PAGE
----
Are Chickadees the key to the creation of an effective Bumble Bee Nest Box? Likely, and you can help us figure this out.
Desiree Narango, a graduate student studying chickadees in urban Washington, D.C., has found that bumble bees (likely Bombus bimaculatus) will nest in the used or abandoned moss nests of Carolina Chickadees. Approximately 1/4 of the these nests had a bumble bee nest and there is indirect evidence that the queen may actually chase chickadees out of nests during laying. The actual use rate could be higher as nests boxes were not regularly checked after determining that the nest was abandoned by the birds.
Given that no effective bumble bee nest box exists in North America this is a call to action to flesh out the possibilities of this technique.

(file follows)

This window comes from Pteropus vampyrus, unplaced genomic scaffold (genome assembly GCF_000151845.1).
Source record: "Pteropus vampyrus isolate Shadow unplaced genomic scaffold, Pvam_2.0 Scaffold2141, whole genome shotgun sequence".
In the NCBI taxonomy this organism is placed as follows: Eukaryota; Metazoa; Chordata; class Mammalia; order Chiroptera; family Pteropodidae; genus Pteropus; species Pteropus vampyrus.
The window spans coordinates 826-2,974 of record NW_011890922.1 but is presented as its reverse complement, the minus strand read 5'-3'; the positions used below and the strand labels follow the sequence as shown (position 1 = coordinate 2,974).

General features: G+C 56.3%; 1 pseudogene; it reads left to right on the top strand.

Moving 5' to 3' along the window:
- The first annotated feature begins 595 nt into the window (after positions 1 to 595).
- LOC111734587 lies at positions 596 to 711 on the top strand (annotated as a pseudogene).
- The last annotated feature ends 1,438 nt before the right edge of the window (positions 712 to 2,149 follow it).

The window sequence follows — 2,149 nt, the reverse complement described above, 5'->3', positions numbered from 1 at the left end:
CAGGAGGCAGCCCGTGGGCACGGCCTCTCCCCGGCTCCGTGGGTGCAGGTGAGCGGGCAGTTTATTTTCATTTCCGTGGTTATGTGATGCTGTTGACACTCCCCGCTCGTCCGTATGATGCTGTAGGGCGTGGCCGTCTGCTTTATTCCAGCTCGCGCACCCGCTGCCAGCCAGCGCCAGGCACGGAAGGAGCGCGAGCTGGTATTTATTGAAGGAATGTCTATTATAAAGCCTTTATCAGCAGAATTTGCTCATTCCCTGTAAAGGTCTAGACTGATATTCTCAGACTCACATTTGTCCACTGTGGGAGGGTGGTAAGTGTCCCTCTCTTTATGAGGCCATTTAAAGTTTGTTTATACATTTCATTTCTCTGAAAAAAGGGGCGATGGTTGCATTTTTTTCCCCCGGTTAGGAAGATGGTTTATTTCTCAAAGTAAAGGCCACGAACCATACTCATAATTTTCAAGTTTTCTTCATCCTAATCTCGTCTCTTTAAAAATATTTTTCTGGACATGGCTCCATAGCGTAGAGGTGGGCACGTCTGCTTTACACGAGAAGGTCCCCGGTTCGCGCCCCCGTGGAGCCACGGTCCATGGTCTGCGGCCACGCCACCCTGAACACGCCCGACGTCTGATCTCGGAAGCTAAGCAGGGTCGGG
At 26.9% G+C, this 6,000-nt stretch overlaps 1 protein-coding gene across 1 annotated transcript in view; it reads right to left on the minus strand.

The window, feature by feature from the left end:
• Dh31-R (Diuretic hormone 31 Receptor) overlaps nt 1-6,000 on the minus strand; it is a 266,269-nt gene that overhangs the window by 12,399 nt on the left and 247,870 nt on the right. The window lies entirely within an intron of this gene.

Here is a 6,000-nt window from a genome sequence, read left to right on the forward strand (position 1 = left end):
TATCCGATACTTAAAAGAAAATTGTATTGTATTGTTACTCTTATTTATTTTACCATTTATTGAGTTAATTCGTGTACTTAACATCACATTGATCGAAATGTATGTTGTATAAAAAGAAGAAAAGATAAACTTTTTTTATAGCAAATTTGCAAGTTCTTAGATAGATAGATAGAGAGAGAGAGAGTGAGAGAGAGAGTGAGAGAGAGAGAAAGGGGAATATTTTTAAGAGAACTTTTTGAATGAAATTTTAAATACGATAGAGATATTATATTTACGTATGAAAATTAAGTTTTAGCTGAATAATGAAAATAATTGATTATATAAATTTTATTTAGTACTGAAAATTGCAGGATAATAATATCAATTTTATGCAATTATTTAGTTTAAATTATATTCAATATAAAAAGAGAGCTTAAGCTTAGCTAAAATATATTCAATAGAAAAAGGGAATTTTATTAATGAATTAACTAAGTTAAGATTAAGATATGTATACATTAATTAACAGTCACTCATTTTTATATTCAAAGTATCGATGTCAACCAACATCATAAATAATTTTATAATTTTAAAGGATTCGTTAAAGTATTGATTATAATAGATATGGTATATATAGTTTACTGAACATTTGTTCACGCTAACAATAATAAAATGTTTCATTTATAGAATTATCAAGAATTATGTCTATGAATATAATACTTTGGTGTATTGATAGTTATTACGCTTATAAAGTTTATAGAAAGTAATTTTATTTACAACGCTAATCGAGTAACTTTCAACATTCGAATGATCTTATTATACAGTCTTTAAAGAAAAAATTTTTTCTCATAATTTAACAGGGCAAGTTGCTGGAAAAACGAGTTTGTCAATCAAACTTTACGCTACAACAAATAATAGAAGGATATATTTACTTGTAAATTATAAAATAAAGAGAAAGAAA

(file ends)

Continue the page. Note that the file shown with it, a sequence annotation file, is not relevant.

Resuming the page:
Yesterday, Sam Droege, a native bee specialist at USGS in Maryland, and his interns gathered moss and found enough old 4″ plastic pipe to make 20 nests. Today they will assemble them, load them with moss and put them outside. You should too! These experiments can help us learn more about this possibly awesome way to keep bumble bees.
You can learn how to build these PVC pipe nests from Narango’s directions posted on her web site. You don’t have to pre-load the nest box with wood chips as you would for a chickadee, but just load them with moss for the bees. Place them outside and monitor them. Send us your location for the nest pipes and the results (did bees nest or not?) and we’ll pass all the results to Sam Droege.